Note taking is essential to your productivity. Here are the note-taking methods that will help you take better notes.
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When we talk about skills that improve productivity and creativity, note taking may not be the first thing you think of.
The truth is that note taking is an essential skill of highly successful and productive entrepreneurs and leaders. In fact, superstars like Bill Gates and Richard Branson are fanatic note takers.
But there is no one-size-fits-all way to take notes. You’ve got to explore different note-taking methods and see which makes the most sense for you.
As a freelance writer for the past 10 years, I’ve tried nearly every type of note-taking method out there. Below, I share some of my favorites and tell you how and when to use them.
The Cornell note-taking method is popular among students. This is actually a method I learned in AP English, the beginning of my journey to becoming the ultimate note taker!
With the Cornell method, you separate your page into two columns, write your notes in the larger space on the right and write the main points or ideas for each section of notes in the smaller left-hand column.
The Cornell note-taking method is a great way to condense and organize a large amount of notes. The format makes it easy to pull out the main ideas from each section of notes quickly so you can review notes quickly and focus on what’s most important.
Cornell notes format (via University of New Brunswick)
- Draw a line down your paper, leaving a 2-inch margin on the left and a larger area on the right.
- Take your detailed notes in the larger area on the right.
- For each new topic, skip a few lines on the page before taking more notes.
- When you are done taking notes, write a cue on the left side of the page to summarize each section.
When reviewing your notes, look at the cues to prompt your memory. You can add an overall summary paragraph at the end of your notes with key takeaways.
Example of Cornell notes (via Alvord Schools)
Cornell notes are one of the best note-taking methods for when you attend trainings and longer presentations where you need to take a lot of notes and distill the information later. If you prefer to take notes by hand, this can be a great way to keep your notes organized and easy to review.
2. Mind mapping
Mind mapping is a visual note-taking method that shows how different ideas relate to a central theme. The main theme is placed in the middle of the map while the related ideas build off the main theme, encapsulated in circles to keep things organized.
While it can often be hard to see how ideas connect when your notes are just words on a page, mind mapping helps you visually organize this information while allowing you to dive deeper into each topic.
Mind mapping notes format (via MindMeister)
- Write the main topic or project you’re exploring in the center of the page and draw a circle around it.
- Draw lines out from this circle for different subtopics that relate to the main topic; circle each subtopic.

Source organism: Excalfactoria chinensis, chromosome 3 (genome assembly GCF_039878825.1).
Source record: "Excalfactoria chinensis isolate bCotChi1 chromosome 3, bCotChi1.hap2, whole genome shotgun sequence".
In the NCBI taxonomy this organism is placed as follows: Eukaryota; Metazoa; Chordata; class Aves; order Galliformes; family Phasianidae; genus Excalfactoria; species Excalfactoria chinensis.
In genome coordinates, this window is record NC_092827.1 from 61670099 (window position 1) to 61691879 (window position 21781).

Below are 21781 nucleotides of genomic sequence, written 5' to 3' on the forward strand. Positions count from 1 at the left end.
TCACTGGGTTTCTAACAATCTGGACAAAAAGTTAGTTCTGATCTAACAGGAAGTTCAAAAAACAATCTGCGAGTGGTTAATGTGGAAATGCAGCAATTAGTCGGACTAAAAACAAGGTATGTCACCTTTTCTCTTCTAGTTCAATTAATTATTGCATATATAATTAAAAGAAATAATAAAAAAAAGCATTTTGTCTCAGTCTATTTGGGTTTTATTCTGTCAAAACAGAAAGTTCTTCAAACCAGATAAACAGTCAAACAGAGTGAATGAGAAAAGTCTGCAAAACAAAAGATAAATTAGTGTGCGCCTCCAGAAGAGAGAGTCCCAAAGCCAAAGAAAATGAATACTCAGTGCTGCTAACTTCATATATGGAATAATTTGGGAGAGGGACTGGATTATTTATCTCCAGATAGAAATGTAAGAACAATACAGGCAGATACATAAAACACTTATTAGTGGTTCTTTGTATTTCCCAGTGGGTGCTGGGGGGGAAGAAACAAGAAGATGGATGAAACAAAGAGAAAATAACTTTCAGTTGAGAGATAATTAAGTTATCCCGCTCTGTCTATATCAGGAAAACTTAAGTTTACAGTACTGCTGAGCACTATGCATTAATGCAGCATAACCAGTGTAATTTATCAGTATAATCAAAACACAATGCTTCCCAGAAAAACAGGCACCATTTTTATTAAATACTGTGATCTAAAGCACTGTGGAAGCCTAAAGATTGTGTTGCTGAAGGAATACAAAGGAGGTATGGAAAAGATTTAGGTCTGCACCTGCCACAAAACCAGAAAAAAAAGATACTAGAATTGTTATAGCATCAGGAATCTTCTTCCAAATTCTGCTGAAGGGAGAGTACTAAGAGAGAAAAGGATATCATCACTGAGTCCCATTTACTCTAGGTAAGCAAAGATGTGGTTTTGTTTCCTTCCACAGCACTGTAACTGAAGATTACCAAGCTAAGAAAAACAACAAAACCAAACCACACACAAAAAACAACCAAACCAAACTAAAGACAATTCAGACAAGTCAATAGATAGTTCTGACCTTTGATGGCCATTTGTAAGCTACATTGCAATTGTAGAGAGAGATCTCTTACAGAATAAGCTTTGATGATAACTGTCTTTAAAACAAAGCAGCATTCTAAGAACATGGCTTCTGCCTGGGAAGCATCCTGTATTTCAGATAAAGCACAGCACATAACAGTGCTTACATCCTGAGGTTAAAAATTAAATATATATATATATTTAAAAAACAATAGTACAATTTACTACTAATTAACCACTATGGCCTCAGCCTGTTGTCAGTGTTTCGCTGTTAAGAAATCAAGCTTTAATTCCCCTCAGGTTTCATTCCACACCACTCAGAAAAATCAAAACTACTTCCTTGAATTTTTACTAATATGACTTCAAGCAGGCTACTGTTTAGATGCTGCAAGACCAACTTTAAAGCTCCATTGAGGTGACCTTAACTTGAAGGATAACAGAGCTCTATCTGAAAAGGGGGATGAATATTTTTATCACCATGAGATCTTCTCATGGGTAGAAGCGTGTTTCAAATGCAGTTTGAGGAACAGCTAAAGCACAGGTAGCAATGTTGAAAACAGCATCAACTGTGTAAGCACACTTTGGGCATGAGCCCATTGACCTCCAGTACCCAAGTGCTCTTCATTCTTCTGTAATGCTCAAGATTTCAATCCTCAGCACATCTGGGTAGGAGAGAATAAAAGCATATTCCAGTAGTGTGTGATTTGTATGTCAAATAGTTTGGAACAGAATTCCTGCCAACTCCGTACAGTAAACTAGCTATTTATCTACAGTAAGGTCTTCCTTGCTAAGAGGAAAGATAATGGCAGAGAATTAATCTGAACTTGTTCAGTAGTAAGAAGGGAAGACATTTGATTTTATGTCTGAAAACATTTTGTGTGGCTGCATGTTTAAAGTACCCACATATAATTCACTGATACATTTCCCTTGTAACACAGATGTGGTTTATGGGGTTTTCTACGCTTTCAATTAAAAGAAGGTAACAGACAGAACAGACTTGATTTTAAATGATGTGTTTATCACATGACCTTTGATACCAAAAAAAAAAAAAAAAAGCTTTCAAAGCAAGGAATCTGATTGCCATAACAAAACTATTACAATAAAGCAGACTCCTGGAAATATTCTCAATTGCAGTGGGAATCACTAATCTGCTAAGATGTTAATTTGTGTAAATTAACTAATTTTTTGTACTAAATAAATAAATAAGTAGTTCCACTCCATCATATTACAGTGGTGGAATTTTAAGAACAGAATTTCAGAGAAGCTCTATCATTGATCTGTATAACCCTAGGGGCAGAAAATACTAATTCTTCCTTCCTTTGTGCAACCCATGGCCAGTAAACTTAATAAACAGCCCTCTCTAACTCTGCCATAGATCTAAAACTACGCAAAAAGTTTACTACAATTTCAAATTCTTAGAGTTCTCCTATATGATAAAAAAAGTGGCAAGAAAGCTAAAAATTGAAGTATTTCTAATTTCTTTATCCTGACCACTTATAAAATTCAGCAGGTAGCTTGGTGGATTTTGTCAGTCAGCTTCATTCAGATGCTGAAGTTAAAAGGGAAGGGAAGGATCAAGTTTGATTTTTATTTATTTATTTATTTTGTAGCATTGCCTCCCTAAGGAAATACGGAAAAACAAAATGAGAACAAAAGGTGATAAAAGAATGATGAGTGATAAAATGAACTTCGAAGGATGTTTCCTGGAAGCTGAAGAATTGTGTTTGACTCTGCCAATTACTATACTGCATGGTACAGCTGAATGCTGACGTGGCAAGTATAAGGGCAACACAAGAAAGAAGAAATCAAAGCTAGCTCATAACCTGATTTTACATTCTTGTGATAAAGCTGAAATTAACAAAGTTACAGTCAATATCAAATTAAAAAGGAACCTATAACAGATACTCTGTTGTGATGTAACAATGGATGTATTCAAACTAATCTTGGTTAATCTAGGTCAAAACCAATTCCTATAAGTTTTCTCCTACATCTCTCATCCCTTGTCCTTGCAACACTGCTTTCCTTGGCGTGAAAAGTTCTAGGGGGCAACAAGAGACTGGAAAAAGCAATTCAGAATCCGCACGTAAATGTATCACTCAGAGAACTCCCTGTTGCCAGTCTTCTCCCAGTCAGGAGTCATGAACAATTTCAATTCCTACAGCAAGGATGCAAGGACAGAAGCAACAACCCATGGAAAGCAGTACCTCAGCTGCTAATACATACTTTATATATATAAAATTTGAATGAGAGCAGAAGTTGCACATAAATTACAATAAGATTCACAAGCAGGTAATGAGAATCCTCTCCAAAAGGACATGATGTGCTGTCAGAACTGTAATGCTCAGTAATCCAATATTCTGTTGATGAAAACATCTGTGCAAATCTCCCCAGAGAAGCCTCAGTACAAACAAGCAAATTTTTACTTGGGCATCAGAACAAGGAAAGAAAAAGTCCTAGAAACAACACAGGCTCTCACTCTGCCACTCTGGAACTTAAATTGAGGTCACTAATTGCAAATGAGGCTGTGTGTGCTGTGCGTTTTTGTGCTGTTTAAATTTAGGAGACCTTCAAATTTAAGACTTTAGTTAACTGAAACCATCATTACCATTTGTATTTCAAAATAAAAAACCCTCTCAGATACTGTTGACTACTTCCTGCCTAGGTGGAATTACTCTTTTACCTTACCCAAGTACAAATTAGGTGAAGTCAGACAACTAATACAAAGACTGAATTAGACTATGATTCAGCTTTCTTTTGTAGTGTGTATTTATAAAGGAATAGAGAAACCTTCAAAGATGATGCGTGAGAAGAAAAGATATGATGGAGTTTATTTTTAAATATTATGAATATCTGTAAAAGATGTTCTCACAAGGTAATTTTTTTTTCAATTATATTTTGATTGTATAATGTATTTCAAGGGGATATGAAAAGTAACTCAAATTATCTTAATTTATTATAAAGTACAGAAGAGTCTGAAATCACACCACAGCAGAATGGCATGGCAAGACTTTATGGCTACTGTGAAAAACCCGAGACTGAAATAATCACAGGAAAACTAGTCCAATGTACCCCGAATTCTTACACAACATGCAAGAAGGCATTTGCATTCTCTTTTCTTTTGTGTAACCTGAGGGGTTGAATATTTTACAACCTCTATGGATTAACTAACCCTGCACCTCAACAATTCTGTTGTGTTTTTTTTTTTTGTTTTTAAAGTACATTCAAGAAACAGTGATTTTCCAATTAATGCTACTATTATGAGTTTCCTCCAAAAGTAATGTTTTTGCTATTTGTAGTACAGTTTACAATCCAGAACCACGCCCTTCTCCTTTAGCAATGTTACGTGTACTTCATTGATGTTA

- Repeat lines and subtopics as needed.
You can continue to dive deeper if you need to with as many layers of related ideas as necessary. If you’re not a pen and paper kind of person, there are many tools that allow you to create mind maps on the computer as well.
Example of mind mapping (via MindMeister)
Mind mapping is best for creative or conceptual projects where you need to see how different elements relate to one another. This is one of the best note-taking methods for brainstorming ideas on any topic, but it can also be used for project planning or launches.
3. Rapid logging
You probably know someone who has a bullet journal (or BuJo if you’re in the know!) Bullet journaling was created in the late 1990s and has been quite popular ever since.
In a nutshell, bullet journaling uses abbreviated bullet points to log information, usually in one hand-written journal. Rapid logging is one of the main tools that bullet journal enthusiasts use to take notes quickly and efficiently.
Rapid logging involves taking simple, short notes and categorizing them with little icons. These icons make it easy to review and understand what each note is about.
Example of rapid logging key (via College Info Geek)
- Create a key with your chosen icons. These icons can be whatever you want, but the simpler, the better.
- Take hand-written, bulleted notes throughout the day in your journal using the icons you’ve created to categorize each note.
- Instead of taking long-form, narrated notes, you’ll want to keep each bullet point short and simple.
- At the end of the day or week, you can look back on your notes and quickly review what you need to, using the key as a guide for your categories.
There are no strict rules for bullet journaling or rapid logging. You just need to find a system that works for you with emphasis on quick note taking and visual organization.